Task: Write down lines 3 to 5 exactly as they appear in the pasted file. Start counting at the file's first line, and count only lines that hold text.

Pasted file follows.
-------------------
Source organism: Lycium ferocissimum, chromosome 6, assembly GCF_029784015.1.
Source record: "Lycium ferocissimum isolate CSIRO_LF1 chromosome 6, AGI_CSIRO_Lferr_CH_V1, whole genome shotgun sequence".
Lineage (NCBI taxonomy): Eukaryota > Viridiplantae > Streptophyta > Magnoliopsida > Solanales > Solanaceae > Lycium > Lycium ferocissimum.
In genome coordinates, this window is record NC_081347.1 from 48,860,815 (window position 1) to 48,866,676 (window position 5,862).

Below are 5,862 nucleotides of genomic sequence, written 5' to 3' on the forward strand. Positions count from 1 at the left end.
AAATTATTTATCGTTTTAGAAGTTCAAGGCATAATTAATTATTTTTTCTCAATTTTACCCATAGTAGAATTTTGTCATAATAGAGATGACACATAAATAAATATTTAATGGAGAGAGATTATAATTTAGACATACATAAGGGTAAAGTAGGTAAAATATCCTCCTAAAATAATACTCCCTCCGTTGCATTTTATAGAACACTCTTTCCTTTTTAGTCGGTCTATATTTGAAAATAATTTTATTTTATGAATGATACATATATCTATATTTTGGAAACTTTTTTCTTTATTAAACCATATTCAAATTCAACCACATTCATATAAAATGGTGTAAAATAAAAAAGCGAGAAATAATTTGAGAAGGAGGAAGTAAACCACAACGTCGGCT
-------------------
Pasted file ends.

Lineage (NCBI taxonomy): Eukaryota > Viridiplantae > Streptophyta > Magnoliopsida > Solanales > Solanaceae > Lycium > Lycium ferocissimum.
In genome coordinates, this window is record NC_081347.1 from 48,860,815 (window position 1) to 48,866,676 (window position 5,862).

Below are 5,862 nucleotides of genomic sequence, written 5' to 3' on the forward strand. Positions count from 1 at the left end.